Combination Cancer Therapy Salvages Bladder

By Fackelmann, Kathy A. | Science News, November 6, 1993 | Go to article overview

Combination Cancer Therapy Salvages Bladder


Fackelmann, Kathy A., Science News


An experimental approach to invasive bladder cancer may spare the bladder yet save the patient.

For the past 20 years, surgeons have treated such malignancies by removing the entire bladder. Although that traditional approach results in a 50 percent survival rate after five years, patients must live with the discomfort of urine-collecting bags that never quite work the way a healthy bladder does.

Oncologist Donald S. Kaufman and his colleagues at the Massachusetts General Hospital in Boston didn't want to jeopardize their patients' survival, but they did want to avoid radical surgery if possible. So they devised a regimen designed to preserve the bladder while launching a blitz on the cancer.

This year, an estimated 52,300 people in the United States will develop bladder cancer. About 30 percent of that group would be candidates for the experimental regimen, Kaufman estimates.

The Boston team recruited 53 people with invasive bladder cancer, in which the disease has spread to the bladder's muscular wall. All 53 then underwent a procedure called transurethral resection, in which surgeons guide a slender fiberoptic scope through the urethra to the bladder. Aided by a video display of the bladder's interior, surgeons then manipulate tiny instruments to remove the tumor. Afterwards, patients received an initial blast of several different types of chemotherapeutic drugs, as well as radiation therapy.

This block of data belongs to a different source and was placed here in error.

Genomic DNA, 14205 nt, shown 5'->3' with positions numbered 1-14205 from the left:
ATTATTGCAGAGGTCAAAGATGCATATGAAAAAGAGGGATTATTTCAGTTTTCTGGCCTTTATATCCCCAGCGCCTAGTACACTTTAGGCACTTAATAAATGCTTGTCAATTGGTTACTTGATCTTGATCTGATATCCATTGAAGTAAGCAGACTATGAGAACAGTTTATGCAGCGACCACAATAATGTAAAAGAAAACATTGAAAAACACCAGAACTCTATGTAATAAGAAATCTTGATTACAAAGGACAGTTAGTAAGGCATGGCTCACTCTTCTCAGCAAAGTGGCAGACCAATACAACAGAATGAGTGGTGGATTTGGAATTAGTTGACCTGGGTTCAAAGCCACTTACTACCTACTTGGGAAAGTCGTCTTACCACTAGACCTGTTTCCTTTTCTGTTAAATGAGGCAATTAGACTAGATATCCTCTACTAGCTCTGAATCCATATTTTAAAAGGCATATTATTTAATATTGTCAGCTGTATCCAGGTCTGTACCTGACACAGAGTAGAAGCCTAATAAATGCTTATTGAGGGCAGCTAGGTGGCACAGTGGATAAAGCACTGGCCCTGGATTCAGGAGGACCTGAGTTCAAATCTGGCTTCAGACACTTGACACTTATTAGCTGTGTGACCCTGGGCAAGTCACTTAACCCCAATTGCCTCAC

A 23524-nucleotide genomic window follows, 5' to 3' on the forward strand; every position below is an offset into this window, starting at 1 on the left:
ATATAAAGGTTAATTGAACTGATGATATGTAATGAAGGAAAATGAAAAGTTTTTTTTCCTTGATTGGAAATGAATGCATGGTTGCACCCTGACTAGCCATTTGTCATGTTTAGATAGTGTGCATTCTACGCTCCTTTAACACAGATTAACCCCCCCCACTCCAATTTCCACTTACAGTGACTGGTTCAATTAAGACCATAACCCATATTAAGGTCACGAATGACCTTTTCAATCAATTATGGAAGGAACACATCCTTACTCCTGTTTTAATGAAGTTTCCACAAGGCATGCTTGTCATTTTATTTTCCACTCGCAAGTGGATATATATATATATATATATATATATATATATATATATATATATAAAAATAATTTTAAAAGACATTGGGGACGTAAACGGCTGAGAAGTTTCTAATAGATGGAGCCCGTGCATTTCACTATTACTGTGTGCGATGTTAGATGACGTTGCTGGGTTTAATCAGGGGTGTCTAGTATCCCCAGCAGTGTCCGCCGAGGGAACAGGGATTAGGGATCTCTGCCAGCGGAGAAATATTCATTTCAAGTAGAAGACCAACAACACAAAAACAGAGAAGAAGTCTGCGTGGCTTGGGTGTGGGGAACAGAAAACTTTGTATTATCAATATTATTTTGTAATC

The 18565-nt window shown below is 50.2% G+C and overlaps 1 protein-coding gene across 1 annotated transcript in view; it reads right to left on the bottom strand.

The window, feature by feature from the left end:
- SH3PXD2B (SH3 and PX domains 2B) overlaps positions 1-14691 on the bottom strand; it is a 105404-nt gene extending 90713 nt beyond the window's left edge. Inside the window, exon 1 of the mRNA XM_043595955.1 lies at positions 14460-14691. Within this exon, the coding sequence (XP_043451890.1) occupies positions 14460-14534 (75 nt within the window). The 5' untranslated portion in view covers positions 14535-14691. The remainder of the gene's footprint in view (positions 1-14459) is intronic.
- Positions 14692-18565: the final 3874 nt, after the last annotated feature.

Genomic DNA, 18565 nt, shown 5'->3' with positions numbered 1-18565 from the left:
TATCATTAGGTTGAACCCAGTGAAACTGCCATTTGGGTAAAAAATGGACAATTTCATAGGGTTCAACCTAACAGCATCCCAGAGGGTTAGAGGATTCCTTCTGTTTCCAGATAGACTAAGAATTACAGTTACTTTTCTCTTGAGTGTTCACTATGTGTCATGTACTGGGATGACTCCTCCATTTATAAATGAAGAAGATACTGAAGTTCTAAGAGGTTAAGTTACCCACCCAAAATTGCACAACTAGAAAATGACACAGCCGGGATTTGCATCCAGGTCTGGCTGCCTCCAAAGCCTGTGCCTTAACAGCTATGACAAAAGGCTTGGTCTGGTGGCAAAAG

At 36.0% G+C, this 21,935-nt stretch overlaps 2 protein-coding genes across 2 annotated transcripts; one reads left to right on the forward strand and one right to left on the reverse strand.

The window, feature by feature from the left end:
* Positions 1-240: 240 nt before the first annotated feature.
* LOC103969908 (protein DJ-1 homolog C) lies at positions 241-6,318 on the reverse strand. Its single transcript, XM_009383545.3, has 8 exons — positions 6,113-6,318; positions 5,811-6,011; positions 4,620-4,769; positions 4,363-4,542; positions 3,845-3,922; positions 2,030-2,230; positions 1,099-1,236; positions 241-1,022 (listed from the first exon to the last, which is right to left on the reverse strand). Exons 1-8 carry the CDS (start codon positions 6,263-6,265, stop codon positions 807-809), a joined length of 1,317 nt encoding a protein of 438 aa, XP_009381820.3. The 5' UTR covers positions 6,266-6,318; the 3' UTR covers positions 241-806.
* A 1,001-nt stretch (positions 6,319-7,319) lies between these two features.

For patients who showed any signs that their cancers had not responded, the team recommended complete removal of the bladder, the traditional operation known as radical cystectomy. Rather than risk a recurrence of cancer, eight patients opted for this operation.

In 34 cases, patients either responded well to early therapy or couldn't tolerate such a drastic operation. They went on with the experimental treatment, which consisted of more chemotherapy and radiation, the researchers report in the Nov. 4 NEW ENGLAND JOURNAL OF MEDICINE. …

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